NEW YORK — John le Carre's best-selling novel "The Little Drummer Girl" was released in 1983 but remains timely — and that disturbs Alexander Skarsgard.
Skarsgard and Michael Shannon star in a six-hour miniseries based on the novel, playing Israeli agents on the hunt for a Palestinian bomber. "The Little Drummer Girl" premieres Monday night on AMC.
"What's depressing is the fact that it takes place 35 years ago, but it feels more relevant today than ever," Skarsgard said. "We're in a situation where feels like we'll be having this conversation in 35 years. And it's horrific what's happening down there."
The story centers around the manipulation of a radical left-wing actress named Charlie, played by Florence Pugh, who is coerced to go undercover to help root out a terrorist named Khalil, responsible for bombing Jewish-related targets in Europe.
Shannon didn't see any ethical issues with the premise of using a thespian to a root out a terrorist. Instead, he was enthralled by the concept.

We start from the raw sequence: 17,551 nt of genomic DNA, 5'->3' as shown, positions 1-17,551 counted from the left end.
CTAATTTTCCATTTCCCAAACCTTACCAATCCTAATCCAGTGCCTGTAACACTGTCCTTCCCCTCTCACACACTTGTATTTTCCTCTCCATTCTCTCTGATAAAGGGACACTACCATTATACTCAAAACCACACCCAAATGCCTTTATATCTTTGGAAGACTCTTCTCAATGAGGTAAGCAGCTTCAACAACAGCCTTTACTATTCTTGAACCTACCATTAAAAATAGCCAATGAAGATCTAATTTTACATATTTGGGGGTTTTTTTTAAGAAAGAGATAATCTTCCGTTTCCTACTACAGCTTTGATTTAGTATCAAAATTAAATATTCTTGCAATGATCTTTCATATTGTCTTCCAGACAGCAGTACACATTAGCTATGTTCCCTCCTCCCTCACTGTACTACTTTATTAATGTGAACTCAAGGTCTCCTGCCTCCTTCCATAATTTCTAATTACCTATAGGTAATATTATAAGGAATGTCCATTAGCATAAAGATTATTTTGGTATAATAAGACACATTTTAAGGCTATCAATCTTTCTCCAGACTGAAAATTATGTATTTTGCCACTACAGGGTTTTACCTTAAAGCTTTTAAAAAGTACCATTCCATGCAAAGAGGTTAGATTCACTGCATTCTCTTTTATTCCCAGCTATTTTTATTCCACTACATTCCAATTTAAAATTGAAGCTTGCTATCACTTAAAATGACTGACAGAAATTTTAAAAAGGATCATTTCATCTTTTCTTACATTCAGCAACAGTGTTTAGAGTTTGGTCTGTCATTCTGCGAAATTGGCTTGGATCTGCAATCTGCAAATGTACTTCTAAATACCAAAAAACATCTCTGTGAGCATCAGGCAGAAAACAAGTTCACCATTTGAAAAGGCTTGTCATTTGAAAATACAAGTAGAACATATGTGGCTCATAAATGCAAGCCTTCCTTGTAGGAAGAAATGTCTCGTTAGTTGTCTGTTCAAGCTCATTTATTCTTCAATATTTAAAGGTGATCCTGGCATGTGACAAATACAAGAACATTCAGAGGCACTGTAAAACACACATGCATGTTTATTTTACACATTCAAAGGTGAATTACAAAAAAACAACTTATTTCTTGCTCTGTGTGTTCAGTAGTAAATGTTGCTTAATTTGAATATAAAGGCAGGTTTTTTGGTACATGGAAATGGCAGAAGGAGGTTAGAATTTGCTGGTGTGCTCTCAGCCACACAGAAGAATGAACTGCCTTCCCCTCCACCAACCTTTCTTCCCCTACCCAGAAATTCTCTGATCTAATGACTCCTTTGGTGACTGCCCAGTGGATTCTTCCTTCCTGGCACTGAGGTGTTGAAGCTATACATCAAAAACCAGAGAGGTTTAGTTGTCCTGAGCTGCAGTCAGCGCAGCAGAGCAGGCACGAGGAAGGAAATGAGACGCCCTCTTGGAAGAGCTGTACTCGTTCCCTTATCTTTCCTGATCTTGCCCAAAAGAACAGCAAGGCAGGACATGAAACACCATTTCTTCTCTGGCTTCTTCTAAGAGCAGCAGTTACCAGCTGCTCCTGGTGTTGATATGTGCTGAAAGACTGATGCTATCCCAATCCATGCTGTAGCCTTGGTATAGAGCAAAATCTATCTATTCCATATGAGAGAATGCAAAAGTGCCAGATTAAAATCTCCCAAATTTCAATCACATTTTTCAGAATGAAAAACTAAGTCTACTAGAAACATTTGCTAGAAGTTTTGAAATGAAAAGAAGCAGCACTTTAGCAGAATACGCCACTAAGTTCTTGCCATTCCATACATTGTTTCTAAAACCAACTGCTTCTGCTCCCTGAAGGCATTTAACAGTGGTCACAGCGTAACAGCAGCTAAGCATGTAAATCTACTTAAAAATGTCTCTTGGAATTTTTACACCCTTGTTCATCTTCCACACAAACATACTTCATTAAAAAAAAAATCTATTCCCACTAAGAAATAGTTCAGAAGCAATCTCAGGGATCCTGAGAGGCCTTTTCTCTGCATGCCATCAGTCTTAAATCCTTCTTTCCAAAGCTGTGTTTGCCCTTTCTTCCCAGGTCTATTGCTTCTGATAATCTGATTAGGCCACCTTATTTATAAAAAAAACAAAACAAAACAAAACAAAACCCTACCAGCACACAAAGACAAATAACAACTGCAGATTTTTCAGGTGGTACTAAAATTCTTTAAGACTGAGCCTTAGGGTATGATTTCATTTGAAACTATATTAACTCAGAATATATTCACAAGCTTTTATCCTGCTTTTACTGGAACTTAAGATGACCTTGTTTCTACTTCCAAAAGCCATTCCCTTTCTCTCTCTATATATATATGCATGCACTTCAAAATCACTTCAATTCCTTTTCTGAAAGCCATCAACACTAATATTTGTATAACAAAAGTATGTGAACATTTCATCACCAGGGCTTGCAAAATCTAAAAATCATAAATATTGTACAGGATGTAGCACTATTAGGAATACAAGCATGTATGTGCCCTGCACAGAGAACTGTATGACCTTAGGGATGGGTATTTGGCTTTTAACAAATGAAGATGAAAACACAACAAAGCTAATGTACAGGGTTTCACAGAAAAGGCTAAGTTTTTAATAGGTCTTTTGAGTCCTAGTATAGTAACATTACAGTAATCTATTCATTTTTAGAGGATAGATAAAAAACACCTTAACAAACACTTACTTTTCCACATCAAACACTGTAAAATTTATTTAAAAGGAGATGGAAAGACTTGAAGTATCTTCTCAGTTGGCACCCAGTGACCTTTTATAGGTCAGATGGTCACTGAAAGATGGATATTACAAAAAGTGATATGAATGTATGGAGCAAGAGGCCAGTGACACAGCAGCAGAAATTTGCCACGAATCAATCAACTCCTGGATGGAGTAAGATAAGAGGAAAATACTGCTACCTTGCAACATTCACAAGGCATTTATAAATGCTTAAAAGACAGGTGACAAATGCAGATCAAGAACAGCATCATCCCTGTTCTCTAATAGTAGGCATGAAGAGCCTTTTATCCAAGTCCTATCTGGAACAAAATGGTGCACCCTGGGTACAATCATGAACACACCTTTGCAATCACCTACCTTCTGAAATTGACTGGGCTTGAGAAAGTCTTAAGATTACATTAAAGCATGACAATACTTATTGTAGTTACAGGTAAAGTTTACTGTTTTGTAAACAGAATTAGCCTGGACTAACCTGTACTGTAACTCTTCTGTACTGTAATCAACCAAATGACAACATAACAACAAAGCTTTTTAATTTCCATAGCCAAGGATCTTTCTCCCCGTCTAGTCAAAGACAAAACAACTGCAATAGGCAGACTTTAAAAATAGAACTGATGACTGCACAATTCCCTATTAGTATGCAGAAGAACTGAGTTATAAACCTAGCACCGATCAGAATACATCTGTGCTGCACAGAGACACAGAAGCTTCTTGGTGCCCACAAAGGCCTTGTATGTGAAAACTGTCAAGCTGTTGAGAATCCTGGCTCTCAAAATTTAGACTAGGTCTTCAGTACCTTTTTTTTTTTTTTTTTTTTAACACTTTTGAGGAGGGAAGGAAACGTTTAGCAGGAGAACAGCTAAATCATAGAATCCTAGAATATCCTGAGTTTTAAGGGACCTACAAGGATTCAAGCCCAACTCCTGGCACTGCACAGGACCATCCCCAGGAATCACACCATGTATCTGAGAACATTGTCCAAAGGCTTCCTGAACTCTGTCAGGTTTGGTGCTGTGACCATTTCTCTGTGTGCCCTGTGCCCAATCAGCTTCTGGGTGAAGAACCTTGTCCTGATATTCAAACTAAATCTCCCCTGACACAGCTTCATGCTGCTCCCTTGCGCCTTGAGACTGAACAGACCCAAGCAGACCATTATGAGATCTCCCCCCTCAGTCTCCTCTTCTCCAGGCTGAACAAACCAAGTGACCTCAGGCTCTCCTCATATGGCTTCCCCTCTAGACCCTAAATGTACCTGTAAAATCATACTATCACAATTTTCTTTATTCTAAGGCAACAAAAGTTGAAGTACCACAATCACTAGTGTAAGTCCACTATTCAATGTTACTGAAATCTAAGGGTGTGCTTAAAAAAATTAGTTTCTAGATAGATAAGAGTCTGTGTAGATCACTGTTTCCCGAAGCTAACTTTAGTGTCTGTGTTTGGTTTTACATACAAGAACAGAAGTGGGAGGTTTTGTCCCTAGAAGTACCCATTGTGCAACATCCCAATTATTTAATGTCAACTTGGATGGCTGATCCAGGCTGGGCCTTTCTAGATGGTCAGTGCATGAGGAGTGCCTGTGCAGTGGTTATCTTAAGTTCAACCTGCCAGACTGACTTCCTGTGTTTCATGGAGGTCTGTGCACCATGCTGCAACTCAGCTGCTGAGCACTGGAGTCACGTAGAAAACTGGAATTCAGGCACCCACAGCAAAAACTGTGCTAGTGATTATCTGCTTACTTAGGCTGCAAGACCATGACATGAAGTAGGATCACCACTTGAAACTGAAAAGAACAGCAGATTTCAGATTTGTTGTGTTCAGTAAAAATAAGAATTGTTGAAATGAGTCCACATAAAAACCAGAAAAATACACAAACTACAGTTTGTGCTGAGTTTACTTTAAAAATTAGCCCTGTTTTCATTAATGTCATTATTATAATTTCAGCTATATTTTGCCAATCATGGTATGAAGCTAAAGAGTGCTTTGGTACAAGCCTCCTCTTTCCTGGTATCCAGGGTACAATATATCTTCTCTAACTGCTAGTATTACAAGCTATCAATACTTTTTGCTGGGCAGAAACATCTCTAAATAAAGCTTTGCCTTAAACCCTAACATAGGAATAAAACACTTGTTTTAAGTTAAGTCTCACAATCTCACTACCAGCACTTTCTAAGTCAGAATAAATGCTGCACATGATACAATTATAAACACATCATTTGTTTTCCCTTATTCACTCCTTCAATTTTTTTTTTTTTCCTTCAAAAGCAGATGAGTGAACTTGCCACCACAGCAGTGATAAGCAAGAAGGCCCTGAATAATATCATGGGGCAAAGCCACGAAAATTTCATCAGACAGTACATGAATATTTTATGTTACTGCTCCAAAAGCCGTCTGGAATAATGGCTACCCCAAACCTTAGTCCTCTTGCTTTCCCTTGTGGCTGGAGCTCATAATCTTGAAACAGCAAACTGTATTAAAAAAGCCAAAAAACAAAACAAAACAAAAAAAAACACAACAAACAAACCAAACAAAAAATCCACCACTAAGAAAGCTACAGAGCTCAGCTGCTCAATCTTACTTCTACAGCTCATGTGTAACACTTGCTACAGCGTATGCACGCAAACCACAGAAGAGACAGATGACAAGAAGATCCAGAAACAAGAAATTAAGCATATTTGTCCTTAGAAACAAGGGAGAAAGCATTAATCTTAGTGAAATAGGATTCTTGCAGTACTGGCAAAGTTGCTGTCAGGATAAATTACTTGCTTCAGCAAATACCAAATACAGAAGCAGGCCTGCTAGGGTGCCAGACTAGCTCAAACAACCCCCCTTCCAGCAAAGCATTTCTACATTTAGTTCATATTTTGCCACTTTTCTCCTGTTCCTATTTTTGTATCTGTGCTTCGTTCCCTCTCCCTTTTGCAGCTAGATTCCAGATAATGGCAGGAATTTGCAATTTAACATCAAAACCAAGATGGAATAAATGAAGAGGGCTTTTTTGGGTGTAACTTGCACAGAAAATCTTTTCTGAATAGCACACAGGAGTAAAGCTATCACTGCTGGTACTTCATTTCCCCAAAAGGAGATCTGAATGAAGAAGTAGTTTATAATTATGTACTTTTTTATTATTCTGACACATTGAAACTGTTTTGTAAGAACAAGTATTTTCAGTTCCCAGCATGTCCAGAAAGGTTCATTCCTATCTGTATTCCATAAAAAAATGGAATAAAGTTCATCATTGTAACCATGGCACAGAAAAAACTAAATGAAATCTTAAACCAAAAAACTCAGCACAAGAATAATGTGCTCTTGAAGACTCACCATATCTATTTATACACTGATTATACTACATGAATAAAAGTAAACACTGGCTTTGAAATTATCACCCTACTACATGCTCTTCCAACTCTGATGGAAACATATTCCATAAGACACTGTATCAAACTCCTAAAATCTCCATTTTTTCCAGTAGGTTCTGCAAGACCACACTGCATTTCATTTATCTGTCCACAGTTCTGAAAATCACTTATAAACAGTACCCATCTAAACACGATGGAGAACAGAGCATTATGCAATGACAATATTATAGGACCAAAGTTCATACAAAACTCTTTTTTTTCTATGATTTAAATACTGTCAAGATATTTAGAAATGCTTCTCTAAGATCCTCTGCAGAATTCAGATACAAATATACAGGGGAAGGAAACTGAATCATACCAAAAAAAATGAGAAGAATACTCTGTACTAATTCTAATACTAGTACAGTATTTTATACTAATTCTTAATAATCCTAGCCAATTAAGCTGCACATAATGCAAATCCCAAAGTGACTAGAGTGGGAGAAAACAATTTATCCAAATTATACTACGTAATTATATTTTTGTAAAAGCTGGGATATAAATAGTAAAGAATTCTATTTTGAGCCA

"It seems to highlight something that I find very intriguing — that there can be a difference between your identity and your true self. That you can actually present yourself to be someone entirely other than who you actually are, which I think people do a lot," Shannon said.
Korean director Chan-wook Park, best known for the 2003 classic "Old Boy," helmed all six episodes of the miniseries.
"To spend like four or five months with one of the greatest filmmakers on the planet, it's obviously such a treat for us actors," Skarsgard said.
Skarsgard, fresh off an Emmy win for the HBO series "Big Little Lies," tends to gravitate toward meatier projects, so the script length also appealed to him.
"When you have a 400-page script as opposed to 100, it's so rich. You can go so deep and you can discover," Skarsgard said. "You can really take your time and enjoy it and slowly introduce characters and conflicts."